This is a longer post than usual, and I’m not entirely sure the topic justifies the length. We’ll see. But I think we’ve substantially misunderstood the meaning of “repent” in Acts 2:38. We’ve not been entirely wrong, but we’ve missed what’s really going on, I think.
(Act 2:38 ESV) And Peter said to them, “Repent and be baptized every one of you in the name of Jesus Christ for the forgiveness of your sins, and you will receive the gift of the Holy Spirit.”
We usually take “repent” to mean “commit to stop sinning.” And, yes, Christians should turn toward God and away from sin! Yes! But that’s not exactly the thought being expressed here. It’s in there, but it’s not really the point.
Outside the scriptures, the Greek word translated “repent” means to change one’s mind. In fact, nearly all uses of “repent” in the Septuagint (the Old Testament translated into Greek used by the apostles, abbreviated “LXX”) are with respect to God. The ESV avoids the embarrassment of saying God “repents” by translating “relents.” God can certainly change his intended actions, but he can’t repent of sin! It’s very unusual for the LXX to refer to a person or nation “repenting.”
In the New Testament, there are two primary uses of “repent” — to “repent” of particular sins and to repent so as to respond to the gospel. These are, of course, connected but not identical ideas. And in Luke’s writings, “repent” rarely if ever refers to repentance from particular sins. Rather, he seems to borrow his use of “repent” from Jeremiah 31:19 (LXX 38:19).
Jeremiah 31 is frequently quoted in the New Testament. Indeed, it’s the very chapter from which “new covenant” or “new testament” enters our vocabulary!
(Jer 31:17-20 ESV) 17 There is hope for your future, declares the LORD, and your children shall come back to their own country. 18 I have heard Ephraim grieving, ‘You have disciplined me, and I was disciplined, like an untrained calf; bring me back that I may be restored, for you are the LORD my God. 19 For after I had turned away, I relented, and after I was instructed, I struck my thigh; I was ashamed, and I was confounded, because I bore the disgrace of my youth.’ 20 Is Ephraim my dear son? Is he my darling child? For as often as I speak against him, I do remember him still. Therefore my heart yearns for him; I will surely have mercy on him, declares the LORD.
“Ephraim” is a standard prophetic metaphor for Israel, that is, the Northern Kingdom. To strike one’s thigh shows anguish in the culture of the day.
From what did Israel relent (repent)?
(Jer 4:17 ESV) 17 Like keepers of a field are they against her all around, because she has rebelled against me, declares the LORD.
In Jeremiah, to repent, therefore, is to no longer rebel but to submit to God in sorrow so that God can restore a people to his kingdom. These are, after all, kingdom prophecies, and the point is that sorrowful repentance will lead to entry into the kingdom promised by the prophets. The primary point isn’t really forgiveness but entry or, we might say, citizenship in the kingdom God promises —
(Jer 31:6-14 ESV) 6 For there shall be a day when watchmen will call in the hill country of Ephraim: ‘Arise, and let us go up to Zion, to the LORD our God.'” 7 For thus says the LORD: “Sing aloud with gladness for Jacob, and raise shouts for the chief of the nations; proclaim, give praise, and say, ‘O LORD, save your people, the remnant of Israel.’ 8 Behold, I will bring them from the north country and gather them from the farthest parts of the earth, among them the blind and the lame, the pregnant woman and she who is in labor, together; a great company, they shall return here. 9 With weeping they shall come, and with pleas for mercy I will lead them back, I will make them walk by brooks of water, in a straight path in which they shall not stumble, for I am a father to Israel, and Ephraim is my firstborn.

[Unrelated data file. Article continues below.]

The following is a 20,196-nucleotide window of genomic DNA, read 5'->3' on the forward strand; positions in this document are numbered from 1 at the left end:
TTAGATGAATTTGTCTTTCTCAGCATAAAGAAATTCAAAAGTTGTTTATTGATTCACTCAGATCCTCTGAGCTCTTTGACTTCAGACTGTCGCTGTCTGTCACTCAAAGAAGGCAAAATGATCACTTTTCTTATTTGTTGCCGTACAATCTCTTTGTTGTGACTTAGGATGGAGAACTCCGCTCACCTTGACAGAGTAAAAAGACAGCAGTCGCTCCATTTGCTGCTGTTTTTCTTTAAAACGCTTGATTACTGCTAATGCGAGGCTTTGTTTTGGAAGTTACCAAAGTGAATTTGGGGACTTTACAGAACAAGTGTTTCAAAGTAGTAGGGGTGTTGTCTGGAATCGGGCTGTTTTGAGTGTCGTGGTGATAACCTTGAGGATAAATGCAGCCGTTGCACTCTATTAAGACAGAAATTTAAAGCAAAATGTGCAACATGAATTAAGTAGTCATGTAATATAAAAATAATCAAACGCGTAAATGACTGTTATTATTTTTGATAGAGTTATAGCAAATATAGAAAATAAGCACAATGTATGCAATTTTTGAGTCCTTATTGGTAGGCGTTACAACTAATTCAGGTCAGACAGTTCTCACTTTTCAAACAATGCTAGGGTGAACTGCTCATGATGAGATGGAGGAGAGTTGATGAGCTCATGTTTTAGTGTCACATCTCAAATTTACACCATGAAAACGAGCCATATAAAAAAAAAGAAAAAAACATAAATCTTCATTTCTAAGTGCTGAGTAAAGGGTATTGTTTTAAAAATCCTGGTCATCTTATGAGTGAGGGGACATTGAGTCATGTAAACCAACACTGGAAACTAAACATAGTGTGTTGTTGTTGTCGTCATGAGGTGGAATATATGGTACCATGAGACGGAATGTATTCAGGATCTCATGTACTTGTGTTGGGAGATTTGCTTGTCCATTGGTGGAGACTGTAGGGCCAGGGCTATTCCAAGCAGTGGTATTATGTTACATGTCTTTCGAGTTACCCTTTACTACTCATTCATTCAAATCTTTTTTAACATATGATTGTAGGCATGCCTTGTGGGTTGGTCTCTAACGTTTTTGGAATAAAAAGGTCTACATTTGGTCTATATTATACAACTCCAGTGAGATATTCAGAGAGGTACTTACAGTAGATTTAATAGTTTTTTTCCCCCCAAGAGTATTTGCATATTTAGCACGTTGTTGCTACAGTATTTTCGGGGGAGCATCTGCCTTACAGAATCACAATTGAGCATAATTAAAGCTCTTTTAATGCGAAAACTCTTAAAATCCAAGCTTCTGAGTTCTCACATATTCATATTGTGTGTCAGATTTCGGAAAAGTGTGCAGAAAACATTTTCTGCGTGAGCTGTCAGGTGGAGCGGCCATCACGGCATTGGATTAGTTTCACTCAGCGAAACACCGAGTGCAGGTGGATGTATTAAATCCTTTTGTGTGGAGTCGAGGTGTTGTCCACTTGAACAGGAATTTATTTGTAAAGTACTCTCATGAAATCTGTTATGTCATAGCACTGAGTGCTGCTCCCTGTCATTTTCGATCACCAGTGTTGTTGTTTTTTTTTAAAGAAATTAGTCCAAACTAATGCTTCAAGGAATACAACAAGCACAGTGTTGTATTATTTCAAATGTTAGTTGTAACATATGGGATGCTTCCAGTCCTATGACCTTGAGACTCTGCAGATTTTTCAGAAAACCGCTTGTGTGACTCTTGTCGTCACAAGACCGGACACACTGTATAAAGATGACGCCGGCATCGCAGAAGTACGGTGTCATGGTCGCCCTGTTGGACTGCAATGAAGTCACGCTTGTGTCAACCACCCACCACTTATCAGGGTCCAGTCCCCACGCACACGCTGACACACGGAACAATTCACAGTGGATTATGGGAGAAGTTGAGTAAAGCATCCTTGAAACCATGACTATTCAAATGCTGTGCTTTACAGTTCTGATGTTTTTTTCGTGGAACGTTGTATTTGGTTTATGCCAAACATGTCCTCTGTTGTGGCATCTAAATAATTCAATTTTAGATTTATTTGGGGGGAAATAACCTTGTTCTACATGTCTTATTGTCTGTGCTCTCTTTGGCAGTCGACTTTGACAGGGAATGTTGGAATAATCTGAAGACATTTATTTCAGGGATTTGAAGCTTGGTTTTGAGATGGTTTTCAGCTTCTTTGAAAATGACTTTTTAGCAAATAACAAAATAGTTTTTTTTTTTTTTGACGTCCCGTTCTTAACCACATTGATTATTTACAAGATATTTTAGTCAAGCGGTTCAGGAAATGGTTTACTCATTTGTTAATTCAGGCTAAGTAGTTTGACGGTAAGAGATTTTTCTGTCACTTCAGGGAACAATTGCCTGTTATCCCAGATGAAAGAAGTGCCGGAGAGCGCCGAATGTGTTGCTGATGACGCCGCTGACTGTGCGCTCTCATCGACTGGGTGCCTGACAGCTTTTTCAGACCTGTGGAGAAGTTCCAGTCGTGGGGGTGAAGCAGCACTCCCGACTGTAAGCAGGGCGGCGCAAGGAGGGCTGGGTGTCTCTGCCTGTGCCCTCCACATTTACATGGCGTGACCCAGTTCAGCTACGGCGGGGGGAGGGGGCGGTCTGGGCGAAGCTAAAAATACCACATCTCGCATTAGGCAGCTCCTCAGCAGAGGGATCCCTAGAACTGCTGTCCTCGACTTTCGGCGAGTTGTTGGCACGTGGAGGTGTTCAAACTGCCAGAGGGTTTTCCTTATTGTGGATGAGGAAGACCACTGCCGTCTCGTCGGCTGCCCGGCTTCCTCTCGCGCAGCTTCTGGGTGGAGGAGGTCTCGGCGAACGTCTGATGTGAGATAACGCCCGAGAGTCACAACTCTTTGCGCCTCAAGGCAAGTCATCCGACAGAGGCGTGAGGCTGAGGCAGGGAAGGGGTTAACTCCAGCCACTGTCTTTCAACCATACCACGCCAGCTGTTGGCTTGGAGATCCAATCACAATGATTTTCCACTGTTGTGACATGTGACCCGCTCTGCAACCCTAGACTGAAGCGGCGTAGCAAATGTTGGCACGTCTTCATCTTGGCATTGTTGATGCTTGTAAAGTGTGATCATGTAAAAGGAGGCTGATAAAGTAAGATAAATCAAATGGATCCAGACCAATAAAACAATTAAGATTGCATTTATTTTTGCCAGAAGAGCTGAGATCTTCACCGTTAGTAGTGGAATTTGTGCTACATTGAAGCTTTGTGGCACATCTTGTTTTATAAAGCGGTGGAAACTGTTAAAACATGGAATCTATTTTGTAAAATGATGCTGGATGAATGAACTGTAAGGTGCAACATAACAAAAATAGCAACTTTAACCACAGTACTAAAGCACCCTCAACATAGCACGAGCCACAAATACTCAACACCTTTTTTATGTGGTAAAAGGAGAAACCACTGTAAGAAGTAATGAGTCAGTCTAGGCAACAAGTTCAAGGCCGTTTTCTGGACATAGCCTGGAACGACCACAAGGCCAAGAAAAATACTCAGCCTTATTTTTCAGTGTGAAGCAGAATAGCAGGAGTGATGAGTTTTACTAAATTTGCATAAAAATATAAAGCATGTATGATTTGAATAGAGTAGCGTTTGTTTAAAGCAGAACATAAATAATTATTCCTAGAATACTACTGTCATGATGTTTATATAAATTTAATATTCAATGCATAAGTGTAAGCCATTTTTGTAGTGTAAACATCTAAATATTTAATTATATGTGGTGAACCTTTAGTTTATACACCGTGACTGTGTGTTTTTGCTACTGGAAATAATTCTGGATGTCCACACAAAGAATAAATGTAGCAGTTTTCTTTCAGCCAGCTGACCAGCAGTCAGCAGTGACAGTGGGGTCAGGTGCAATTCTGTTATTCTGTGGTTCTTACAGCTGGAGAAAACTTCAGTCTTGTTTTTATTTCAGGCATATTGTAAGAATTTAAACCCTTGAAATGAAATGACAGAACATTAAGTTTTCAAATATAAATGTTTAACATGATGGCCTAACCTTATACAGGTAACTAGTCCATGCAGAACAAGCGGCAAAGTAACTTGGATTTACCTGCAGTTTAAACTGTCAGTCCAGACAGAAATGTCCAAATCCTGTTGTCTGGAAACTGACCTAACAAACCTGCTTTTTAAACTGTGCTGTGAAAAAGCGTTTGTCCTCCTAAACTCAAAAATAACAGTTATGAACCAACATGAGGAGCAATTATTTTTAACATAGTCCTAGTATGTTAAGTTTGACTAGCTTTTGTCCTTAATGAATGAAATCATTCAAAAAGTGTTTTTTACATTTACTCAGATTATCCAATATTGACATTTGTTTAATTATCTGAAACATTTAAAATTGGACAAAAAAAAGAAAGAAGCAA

10 “Hear the word of the LORD, O nations, and declare it in the coastlands far away; say, ‘He who scattered Israel will gather him, and will keep him as a shepherd keeps his flock.’ 11 For the LORD has ransomed Jacob and has redeemed him from hands too strong for him. 12 They shall come and sing aloud on the height of Zion, and they shall be radiant over the goodness of the LORD, over the grain, the wine, and the oil, and over the young of the flock and the herd; their life shall be like a watered garden, and they shall languish no more. 13 Then shall the young women rejoice in the dance, and the young men and the old shall be merry. I will turn their mourning into joy; I will comfort them, and give them gladness for sorrow. 14 I will feast the soul of the priests with abundance, and my people shall be satisfied with my goodness, declares the LORD.”
But those who repent and so enter the kingdom will also receive forgiveness —
(Jer 31:33-34 ESV) 33 For this is the covenant that I will make with the house of Israel after those days, declares the LORD: I will put my law within them, and I will write it on their hearts. And I will be their God, and they shall be my people. 34 And no longer shall each one teach his neighbor and each his brother, saying, ‘Know the LORD,’ for they shall all know me, from the least of them to the greatest, declares the LORD. For I will forgive their iniquity, and I will remember their sin no more.”
Yes, forgiveness is a result of being in God’s kingdom, but the prophets don’t teach “repent and be forgiven”; they teach “repent and God will restore you to his kingdom, in which he forgives.” We are bad to skip straight to the forgiveness, and forget that we are being added to a nation — a realm in which we will be citizens and owe loyalties — to the King and to each other. It’s not a personal salvation. We are saved, but only by being added to a Kingdom. It’s salvation for a kingdom to which we may be added.